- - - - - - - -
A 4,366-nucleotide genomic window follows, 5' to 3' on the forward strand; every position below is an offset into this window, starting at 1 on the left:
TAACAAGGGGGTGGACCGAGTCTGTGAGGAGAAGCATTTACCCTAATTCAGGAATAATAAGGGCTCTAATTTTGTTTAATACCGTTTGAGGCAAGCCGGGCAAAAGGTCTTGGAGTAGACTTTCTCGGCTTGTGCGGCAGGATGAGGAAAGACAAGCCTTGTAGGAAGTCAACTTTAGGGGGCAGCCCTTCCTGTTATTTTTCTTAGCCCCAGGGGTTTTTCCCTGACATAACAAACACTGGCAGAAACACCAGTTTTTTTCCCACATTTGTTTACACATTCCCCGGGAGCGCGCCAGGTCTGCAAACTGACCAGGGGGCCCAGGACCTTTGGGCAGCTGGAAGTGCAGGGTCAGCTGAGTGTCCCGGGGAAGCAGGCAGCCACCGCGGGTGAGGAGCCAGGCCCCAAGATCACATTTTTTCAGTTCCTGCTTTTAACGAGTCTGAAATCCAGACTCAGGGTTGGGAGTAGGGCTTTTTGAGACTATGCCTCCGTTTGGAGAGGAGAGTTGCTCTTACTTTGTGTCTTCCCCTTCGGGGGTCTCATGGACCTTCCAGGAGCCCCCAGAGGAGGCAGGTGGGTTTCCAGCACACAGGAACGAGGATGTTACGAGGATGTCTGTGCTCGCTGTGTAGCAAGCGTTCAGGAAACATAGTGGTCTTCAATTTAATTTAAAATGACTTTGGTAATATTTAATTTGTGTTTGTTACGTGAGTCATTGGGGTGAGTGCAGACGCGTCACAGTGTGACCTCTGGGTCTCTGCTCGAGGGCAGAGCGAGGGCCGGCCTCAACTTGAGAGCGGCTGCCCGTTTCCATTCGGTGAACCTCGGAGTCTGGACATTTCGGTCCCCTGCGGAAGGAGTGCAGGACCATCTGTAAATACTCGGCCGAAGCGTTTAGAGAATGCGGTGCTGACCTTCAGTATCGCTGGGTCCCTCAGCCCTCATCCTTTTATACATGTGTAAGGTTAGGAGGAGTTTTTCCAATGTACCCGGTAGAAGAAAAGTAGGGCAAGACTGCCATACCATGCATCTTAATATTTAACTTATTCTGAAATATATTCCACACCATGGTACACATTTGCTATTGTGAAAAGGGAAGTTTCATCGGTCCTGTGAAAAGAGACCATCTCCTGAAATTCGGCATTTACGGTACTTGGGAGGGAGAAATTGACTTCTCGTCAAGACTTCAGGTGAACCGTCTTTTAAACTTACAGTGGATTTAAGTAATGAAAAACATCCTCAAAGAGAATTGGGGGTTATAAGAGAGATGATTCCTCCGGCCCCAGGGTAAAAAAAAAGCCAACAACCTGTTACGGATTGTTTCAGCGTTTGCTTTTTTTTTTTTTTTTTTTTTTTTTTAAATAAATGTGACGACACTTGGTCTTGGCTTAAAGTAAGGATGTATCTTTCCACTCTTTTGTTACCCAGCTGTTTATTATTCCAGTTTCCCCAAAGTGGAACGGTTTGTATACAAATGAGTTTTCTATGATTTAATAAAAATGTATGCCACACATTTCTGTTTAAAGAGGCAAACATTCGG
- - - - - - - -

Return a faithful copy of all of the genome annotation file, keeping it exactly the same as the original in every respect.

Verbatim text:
A 4,366-nucleotide genomic window follows, 5' to 3' on the forward strand; every position below is an offset into this window, starting at 1 on the left:
TAACAAGGGGGTGGACCGAGTCTGTGAGGAGAAGCATTTACCCTAATTCAGGAATAATAAGGGCTCTAATTTTGTTTAATACCGTTTGAGGCAAGCCGGGCAAAAGGTCTTGGAGTAGACTTTCTCGGCTTGTGCGGCAGGATGAGGAAAGACAAGCCTTGTAGGAAGTCAACTTTAGGGGGCAGCCCTTCCTGTTATTTTTCTTAGCCCCAGGGGTTTTTCCCTGACATAACAAACACTGGCAGAAACACCAGTTTTTTTCCCACATTTGTTTACACATTCCCCGGGAGCGCGCCAGGTCTGCAAACTGACCAGGGGGCCCAGGACCTTTGGGCAGCTGGAAGTGCAGGGTCAGCTGAGTGTCCCGGGGAAGCAGGCAGCCACCGCGGGTGAGGAGCCAGGCCCCAAGATCACATTTTTTCAGTTCCTGCTTTTAACGAGTCTGAAATCCAGACTCAGGGTTGGGAGTAGGGCTTTTTGAGACTATGCCTCCGTTTGGAGAGGAGAGTTGCTCTTACTTTGTGTCTTCCCCTTCGGGGGTCTCATGGACCTTCCAGGAGCCCCCAGAGGAGGCAGGTGGGTTTCCAGCACACAGGAACGAGGATGTTACGAGGATGTCTGTGCTCGCTGTGTAGCAAGCGTTCAGGAAACATAGTGGTCTTCAATTTAATTTAAAATGACTTTGGTAATATTTAATTTGTGTTTGTTACGTGAGTCATTGGGGTGAGTGCAGACGCGTCACAGTGTGACCTCTGGGTCTCTGCTCGAGGGCAGAGCGAGGGCCGGCCTCAACTTGAGAGCGGCTGCCCGTTTCCATTCGGTGAACCTCGGAGTCTGGACATTTCGGTCCCCTGCGGAAGGAGTGCAGGACCATCTGTAAATACTCGGCCGAAGCGTTTAGAGAATGCGGTGCTGACCTTCAGTATCGCTGGGTCCCTCAGCCCTCATCCTTTTATACATGTGTAAGGTTAGGAGGAGTTTTTCCAATGTACCCGGTAGAAGAAAAGTAGGGCAAGACTGCCATACCATGCATCTTAATATTTAACTTATTCTGAAATATATTCCACACCATGGTACACATTTGCTATTGTGAAAAGGGAAGTTTCATCGGTCCTGTGAAAAGAGACCATCTCCTGAAATTCGGCATTTACGGTACTTGGGAGGGAGAAATTGACTTCTCGTCAAGACTTCAGGTGAACCGTCTTTTAAACTTACAGTGGATTTAAGTAATGAAAAACATCCTCAAAGAGAATTGGGGGTTATAAGAGAGATGATTCCTCCGGCCCCAGGGTAAAAAAAAAGCCAACAACCTGTTACGGATTGTTTCAGCGTTTGCTTTTTTTTTTTTTTTTTTTTTTTTTTAAATAAATGTGACGACACTTGGTCTTGGCTTAAAGTAAGGATGTATCTTTCCACTCTTTTGTTACCCAGCTGTTTATTATTCCAGTTTCCCCAAAGTGGAACGGTTTGTATACAAATGAGTTTTCTATGATTTAATAAAAATGTATGCCACACATTTCTGTTTAAAGAGGCAAACATTCGG